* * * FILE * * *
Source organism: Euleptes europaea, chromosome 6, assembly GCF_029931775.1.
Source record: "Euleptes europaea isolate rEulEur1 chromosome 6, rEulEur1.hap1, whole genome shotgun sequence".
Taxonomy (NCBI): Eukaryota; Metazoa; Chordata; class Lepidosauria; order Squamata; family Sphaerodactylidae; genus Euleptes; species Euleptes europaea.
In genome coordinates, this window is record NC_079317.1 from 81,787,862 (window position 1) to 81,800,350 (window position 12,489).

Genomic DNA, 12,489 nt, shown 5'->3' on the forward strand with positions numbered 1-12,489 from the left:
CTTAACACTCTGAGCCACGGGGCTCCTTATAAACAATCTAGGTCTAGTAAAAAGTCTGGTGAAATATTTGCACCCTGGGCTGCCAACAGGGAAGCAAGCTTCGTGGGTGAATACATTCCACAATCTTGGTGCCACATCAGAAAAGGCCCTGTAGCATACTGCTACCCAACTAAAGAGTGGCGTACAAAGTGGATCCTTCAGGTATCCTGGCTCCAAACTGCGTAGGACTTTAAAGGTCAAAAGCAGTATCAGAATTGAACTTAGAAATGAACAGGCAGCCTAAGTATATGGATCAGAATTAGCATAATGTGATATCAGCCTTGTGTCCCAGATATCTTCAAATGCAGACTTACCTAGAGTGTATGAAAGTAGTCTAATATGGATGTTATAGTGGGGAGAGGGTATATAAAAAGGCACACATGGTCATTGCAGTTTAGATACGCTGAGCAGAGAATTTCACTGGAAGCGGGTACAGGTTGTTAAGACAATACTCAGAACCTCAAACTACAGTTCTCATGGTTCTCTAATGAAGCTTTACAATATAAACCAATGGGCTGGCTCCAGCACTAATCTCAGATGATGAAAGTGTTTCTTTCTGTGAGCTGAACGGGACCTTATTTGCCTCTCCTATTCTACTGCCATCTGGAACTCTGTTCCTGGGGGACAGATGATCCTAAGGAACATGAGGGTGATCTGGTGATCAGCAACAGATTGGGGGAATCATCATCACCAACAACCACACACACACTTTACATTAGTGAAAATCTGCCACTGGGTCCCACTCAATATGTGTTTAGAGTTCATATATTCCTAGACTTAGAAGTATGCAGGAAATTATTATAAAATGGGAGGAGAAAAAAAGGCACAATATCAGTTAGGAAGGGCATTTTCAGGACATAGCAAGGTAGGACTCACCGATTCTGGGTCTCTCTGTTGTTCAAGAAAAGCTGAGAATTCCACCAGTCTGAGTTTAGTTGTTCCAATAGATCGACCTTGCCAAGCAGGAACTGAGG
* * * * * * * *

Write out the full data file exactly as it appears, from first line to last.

Source organism: Euleptes europaea, chromosome 6, assembly GCF_029931775.1.
Source record: "Euleptes europaea isolate rEulEur1 chromosome 6, rEulEur1.hap1, whole genome shotgun sequence".
Taxonomy (NCBI): Eukaryota; Metazoa; Chordata; class Lepidosauria; order Squamata; family Sphaerodactylidae; genus Euleptes; species Euleptes europaea.
In genome coordinates, this window is record NC_079317.1 from 81,787,862 (window position 1) to 81,800,350 (window position 12,489).

Genomic DNA, 12,489 nt, shown 5'->3' on the forward strand with positions numbered 1-12,489 from the left:
CTTAACACTCTGAGCCACGGGGCTCCTTATAAACAATCTAGGTCTAGTAAAAAGTCTGGTGAAATATTTGCACCCTGGGCTGCCAACAGGGAAGCAAGCTTCGTGGGTGAATACATTCCACAATCTTGGTGCCACATCAGAAAAGGCCCTGTAGCATACTGCTACCCAACTAAAGAGTGGCGTACAAAGTGGATCCTTCAGGTATCCTGGCTCCAAACTGCGTAGGACTTTAAAGGTCAAAAGCAGTATCAGAATTGAACTTAGAAATGAACAGGCAGCCTAAGTATATGGATCAGAATTAGCATAATGTGATATCAGCCTTGTGTCCCAGATATCTTCAAATGCAGACTTACCTAGAGTGTATGAAAGTAGTCTAATATGGATGTTATAGTGGGGAGAGGGTATATAAAAAGGCACACATGGTCATTGCAGTTTAGATACGCTGAGCAGAGAATTTCACTGGAAGCGGGTACAGGTTGTTAAGACAATACTCAGAACCTCAAACTACAGTTCTCATGGTTCTCTAATGAAGCTTTACAATATAAACCAATGGGCTGGCTCCAGCACTAATCTCAGATGATGAAAGTGTTTCTTTCTGTGAGCTGAACGGGACCTTATTTGCCTCTCCTATTCTACTGCCATCTGGAACTCTGTTCCTGGGGGACAGATGATCCTAAGGAACATGAGGGTGATCTGGTGATCAGCAACAGATTGGGGGAATCATCATCACCAACAACCACACACACACTTTACATTAGTGAAAATCTGCCACTGGGTCCCACTCAATATGTGTTTAGAGTTCATATATTCCTAGACTTAGAAGTATGCAGGAAATTATTATAAAATGGGAGGAGAAAAAAAGGCACAATATCAGTTAGGAAGGGCATTTTCAGGACATAGCAAGGTAGGACTCACCGATTCTGGGTCTCTCTGTTGTTCAAGAAAAGCTGAGAATTCCACCAGTCTGAGTTTAGTTGTTCCAATAGATCGACCTTGCCAAGCAGGAACTGAGG